(He Gets Us) “Trust Jesus…” [3]

a mystical möbius — curating facts, ideas, text, and media to create a contemplative space.  



A superpower regarding extremism?



The He Gets Us campaign seems to have a superpower. With seemingly irresistible power, it appears to  prompt extremists to react. Extremist conservatives say the campaign promotes a “woke Jesus.” Extremist progressives say the campaign offers “spiritually abusive, white supremacist, fascistic rhetoric.” Moral outrage is liberally applied to buttress their arguments. 

So, ‘extremism’ is a common feature on both sides.

Dogmatic kneejerk reaction?

There are those who will reflexively claim “bothsidesism” at this juncture; and, sadly, with that, they basically dismiss the point. Invoking “bothsidesism” at even the mention of any commonality across right/left skirmish lines has become a dogmatic kneejerk reaction for some/many. I’d suggest this falls under the umbrella of our conditioning to *political technologies* [PT]; well, the way I define and think about PT, anyway.

I liken what “bothsidesism” has largely become in ordinary discourse to what has been called Trump Derangement Syndrome [TDS]. You recall this, don’t you? Whenever someone would raise a criticism of DJT, MAGA-heads in the vicinity would immediately scream “TDS!”

Perfect! An easy (and largely effective) way to dismiss any criticism without even having to give it any thought.  

What happens?

So, through PT (over time), “false equivalency” gets imposed upon all “both-sides” claims.

How does this happen?

Well, first, someone fairly critiques a both-sides claim as a false equivalency. That argument becomes a “talking point” through its use in PT, e.g., DJT‘s infamous Charlottesville “good people on both sides” claim.”  Before we know it, people stop considering whether a both-sides claim is a false equivalency or not in a specific instance; it is just automatically presumed to be one. So, now, many times, when a ‘both-sides’ claim of some kind is made, it is thoughtlessly dismissed as “bothsidesism.”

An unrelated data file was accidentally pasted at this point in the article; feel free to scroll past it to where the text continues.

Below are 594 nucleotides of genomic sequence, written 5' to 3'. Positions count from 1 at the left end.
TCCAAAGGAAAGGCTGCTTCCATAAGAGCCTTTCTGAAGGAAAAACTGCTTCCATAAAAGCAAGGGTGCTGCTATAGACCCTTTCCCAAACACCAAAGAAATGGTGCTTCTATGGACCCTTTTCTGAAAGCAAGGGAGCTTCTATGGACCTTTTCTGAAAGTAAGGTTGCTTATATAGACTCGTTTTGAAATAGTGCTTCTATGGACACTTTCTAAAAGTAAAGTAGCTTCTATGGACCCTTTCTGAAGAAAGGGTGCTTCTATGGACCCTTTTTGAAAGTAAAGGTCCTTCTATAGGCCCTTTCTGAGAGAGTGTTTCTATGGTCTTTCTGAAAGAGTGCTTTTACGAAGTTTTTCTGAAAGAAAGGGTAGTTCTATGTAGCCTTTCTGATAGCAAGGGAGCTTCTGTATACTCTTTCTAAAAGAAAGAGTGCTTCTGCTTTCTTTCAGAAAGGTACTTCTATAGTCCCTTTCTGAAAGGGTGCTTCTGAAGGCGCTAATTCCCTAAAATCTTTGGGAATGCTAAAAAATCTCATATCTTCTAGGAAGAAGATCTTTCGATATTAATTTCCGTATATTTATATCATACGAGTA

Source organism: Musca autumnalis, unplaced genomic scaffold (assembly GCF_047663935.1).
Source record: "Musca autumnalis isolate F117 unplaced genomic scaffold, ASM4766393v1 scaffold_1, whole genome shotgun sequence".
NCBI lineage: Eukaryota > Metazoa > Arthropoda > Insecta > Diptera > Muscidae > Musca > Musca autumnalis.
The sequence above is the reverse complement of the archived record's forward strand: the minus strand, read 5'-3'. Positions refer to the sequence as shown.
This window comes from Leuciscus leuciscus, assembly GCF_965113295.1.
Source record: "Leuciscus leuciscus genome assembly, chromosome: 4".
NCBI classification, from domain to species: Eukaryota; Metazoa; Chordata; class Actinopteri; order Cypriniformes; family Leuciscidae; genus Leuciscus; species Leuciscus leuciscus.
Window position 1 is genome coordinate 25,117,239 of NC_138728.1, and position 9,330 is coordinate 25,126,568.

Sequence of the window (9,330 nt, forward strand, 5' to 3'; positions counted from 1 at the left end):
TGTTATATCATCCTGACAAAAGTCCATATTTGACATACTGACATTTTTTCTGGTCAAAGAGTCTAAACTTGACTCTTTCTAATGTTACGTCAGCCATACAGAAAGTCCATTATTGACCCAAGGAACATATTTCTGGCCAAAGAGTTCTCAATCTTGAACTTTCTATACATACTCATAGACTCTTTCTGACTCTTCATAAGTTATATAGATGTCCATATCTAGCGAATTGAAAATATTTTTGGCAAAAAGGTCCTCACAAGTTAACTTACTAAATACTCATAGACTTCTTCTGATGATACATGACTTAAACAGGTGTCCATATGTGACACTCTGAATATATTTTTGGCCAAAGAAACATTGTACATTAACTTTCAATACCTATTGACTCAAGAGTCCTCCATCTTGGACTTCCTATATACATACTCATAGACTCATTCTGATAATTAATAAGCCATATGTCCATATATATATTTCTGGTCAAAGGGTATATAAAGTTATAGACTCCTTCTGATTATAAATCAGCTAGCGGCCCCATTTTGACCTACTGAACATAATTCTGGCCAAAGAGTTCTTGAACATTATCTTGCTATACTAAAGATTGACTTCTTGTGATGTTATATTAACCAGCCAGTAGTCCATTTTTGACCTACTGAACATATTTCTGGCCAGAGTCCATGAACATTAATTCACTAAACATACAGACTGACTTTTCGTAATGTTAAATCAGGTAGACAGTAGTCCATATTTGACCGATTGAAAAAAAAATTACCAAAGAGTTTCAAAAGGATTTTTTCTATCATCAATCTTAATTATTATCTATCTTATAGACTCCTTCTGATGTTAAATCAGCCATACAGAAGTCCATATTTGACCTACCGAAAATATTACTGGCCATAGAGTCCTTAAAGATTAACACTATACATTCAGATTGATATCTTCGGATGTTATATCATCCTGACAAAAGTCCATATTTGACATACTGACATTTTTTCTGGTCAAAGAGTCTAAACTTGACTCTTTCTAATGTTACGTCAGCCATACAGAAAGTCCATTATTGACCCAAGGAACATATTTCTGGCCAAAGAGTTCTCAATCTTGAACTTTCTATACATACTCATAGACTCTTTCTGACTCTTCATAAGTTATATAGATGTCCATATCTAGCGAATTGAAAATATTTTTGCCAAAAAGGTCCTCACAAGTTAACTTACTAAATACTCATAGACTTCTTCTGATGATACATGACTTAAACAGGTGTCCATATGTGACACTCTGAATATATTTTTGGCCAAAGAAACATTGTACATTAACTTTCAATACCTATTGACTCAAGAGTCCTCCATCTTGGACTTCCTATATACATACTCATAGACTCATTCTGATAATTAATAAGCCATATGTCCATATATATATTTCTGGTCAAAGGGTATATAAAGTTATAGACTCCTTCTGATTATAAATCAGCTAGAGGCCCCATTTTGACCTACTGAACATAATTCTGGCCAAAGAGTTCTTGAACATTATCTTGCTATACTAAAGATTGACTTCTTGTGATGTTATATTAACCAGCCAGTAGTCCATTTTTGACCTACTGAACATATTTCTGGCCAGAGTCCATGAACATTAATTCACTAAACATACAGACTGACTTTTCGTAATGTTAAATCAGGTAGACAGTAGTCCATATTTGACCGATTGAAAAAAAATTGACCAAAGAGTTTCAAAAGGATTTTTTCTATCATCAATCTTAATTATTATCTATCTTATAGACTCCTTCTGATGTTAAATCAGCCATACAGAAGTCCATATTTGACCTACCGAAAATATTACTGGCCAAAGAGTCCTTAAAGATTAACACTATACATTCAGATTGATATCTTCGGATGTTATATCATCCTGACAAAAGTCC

Make no mistake, “bothsidesism” (as PT) functions as part of the systematic sorting and polarization process that we have been experiencing in the U.S. There are legion *political technologists* who are not-conscious of their function as such. This kind of “bothsidesism” serves to eliminate any middle ground, as it insists that the sides have no commonality, only false equivalencies. In many ways, PT has enabled and encouraged our communication to be mindless.  


Extremism‘ is a term that can be interpreted in many ways; e.g., over-zealousness, violence, terrorism. So, what do I mean when I use it?

Well, for me, it revolves around absolutism and its public face, i.e., certitude. I’d argue that over-zealousness, violence, and terrorism are animated by certitude — I am right, you are wrong! It’s an expression/form of a sense of superiority and a concomitant desire to control others. 

Extremism results from a hyper-confident certitude one professes/enacts regarding things that actually offer no certainty. It rests upon being absolutely certain regarding things that are intrinsically uncertain, e.g., the motives/intentions of others. I suggest that it is extremist (control overreach) to attribute certain motives and intentions to others. We can only speculate about others’ motives/intentions; certitude about them is unattainable. 

Extremism also depends on the context. It’s an amalgam of several things. 

A key feature of Deborah Leiter’s extremism in the article we’ve looked at (here) is her willingness to attribute intent; it’s an overreach. Additionally, that an argument depends on a heaping helping of moral outrage to preempt pushback is part of the extremism we’ve assimilated though PT.

If Leiter simply claimed that she see’s problematic images and language in the ads, that would be one thing. I would disagree with her interpretation; however, it would be a fair criticism. Sadly, Leiter goes on to major overreach (extremism) when she claims that the creators intended/designed the ads to expose the unsuspecting to “fascistic rhetoric.” 

Basically, Leiter makes a poor argument and then ladles an abundance of moral outrage on top to preempt any pushback. I mean, who wants to challenge her and open oneself to moral shaming? The extremist frame (coupled with moral outrage) hamstrings criticism. Thanks PT!

Not equating, just for comparison

I suggest that Leiter uses an extremist rhetorical approach in her argument regarding racism and the He Gets Us campaign. Leiter’s article here.

Conversely, an article by John Jackson uses a non-extremist approach in his argument regarding racism and libertarian philosophy. Jackson’s article here.

Jackson’s argument does not depend on reading minds, or moral outrage as preemptive shaming.

Leiter’s article is quite ironic. She uses an extremist rhetorical strategy to call out He Gets Us for the extremism she perceives there. 



I’ve been working here for a while now on making a point that is not readily/easily received. Namely, that extremism is toxic, dangerous and frequently harmful, no matter which ‘side’ is wielding it. Apparently, each side has little difficulty seeing the extremism of the other side; however, seeing the extremism of one’s own side appears rather more difficult for many (Matthew 7.3; Luke 6.41-42).

Next week: Part [4]. [this post ~825 words (3-min. read)] 


Your thoughts? 




2 thoughts on “(He Gets Us) “Trust Jesus…” [3]

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